Joint Measurement Board (JMB)
Chaseview Veterinary Clinic has a measuring pad approved by the JMB and Nigel Misselbrook is one of two vets in Herefordshire on the list of Official Measurers. For full details refer to the website www.thejmbonline.co.uk
Horses and ponies can be measured from 4 years old ageing from the 1st of January in the year of their birth. Annual certificates last until 31st December. After two measurements horses 7 years and older receive a Full Certificate. The same Official Measurer cannot be used in consecutive years.
The animal must have all four shoes removed and the feet must be correctly prepared and balanced as for shoeing with the wall taken down level with the bearing edge of the sole.The animal should already be trained to stand still and squarely, wearing a headcollar and lead rope only, with the minimum of fidgeting.
If the animal is not microchipped, we will insert a chip post measuring (this payable to the Practice by separate transaction).
Vaccination of your horse is an important part of routine health care and essential to prevent some potentially life threatening diseases. The two most commonly administered vaccinations are to prevent against equine influenza and tetanus.
Equine Influenza - Is a highly contagious, viral respiratory disease. Approved vaccination schedules are published by the British Horseracing Authority and International Equestrian Federation (FEI) and these form part of the entry requirements for horses competing at their events. The manufactures of each vaccine also provide a vaccination protocol.
Tetanus - Tetanus is caused by a bacterium found in soil, Clostridium tetani. This enters the blood steam via an open wound. Approximately 90% of unvaccinated horses that develop tetanus die. Therefore it is recommended that all horses are vaccinated against tetanus.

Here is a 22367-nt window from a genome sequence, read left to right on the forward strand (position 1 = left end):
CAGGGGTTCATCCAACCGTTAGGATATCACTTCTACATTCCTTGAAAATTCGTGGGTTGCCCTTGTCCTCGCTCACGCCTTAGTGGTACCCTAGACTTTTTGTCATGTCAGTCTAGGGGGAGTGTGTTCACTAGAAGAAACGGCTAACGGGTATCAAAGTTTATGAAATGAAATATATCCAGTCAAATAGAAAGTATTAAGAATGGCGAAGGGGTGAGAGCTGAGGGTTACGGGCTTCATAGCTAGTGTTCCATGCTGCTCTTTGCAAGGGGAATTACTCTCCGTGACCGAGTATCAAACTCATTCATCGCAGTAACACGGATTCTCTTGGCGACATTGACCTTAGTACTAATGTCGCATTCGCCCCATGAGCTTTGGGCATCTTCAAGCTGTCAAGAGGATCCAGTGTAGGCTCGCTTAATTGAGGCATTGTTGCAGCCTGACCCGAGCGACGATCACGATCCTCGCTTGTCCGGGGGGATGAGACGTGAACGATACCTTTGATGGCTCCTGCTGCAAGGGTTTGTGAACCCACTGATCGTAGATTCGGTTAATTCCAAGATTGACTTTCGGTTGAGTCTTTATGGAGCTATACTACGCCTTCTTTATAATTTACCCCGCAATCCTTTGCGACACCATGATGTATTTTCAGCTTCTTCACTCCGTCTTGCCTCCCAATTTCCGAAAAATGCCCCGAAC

Vaccination can begin from 3 months of age.
Two injections are given 4-6 weeks apart
The first booster is given 1 year later
Thereafter boosters are given every 2 years.
It is advised that all mares receive a tetanus booster 4-6 weeks before foaling. This ensures the foal protected in the first 6-12 weeks of life
Medicine and lameness investigation and treatment is a core part of our equine service. This includes the evaluation and treatment of respiratory and gastrointestinal problems, foal medicine, dermatology, ophthalmology, artificial insemination (fresh, chilled and frozen semen) and routine fertility health screening including bloods and swabs for mares and stallions.
We recommend that your horse’s teeth are examined at least annually to identify any abnormalities at an early stage. Our vets perform routine dental rasping using a combination of hand and power instruments. In addition to performing a detailed oral exam we are able to offer high quality radiography to aid evaluation of diseased teeth and sinus pathology.
The aim of a pre-purchase examination (PPE), or vetting, is to carry out a thorough clinical examination on behalf of the potential purchaser to identify and assess factors of a veterinary nature that could affect the horse’s suitability for its intended use.
Two levels of PPE are available, a thorough five-stage or a less detailed two-stage. These are carried out in accordance with guidelines set by the Royal College of Veterinary Surgeons (RCVS) and the British Equine Veterinary Association (BEVA).
For further information on PPE and what the five- or two-stage procedure entails please visit: BEVA Pre-Purchase Examination Guidance notes
Our vets are trained Official Veterinarians licensed by AHVLA to perform pre-export clinical examination, testing and certification for export. If you are intending to export your horse, please initially contact the AHVLA 01228 403600, then organise an appointment through our reception staff.
Equine Nutrition & Body Condition Scoring
Your horse’s diet is vital to it’s well being and health. Please click on the link for more information on nutrition, weigh gain and weight loss and body condition scoring.
Do horses require a passport and microchip?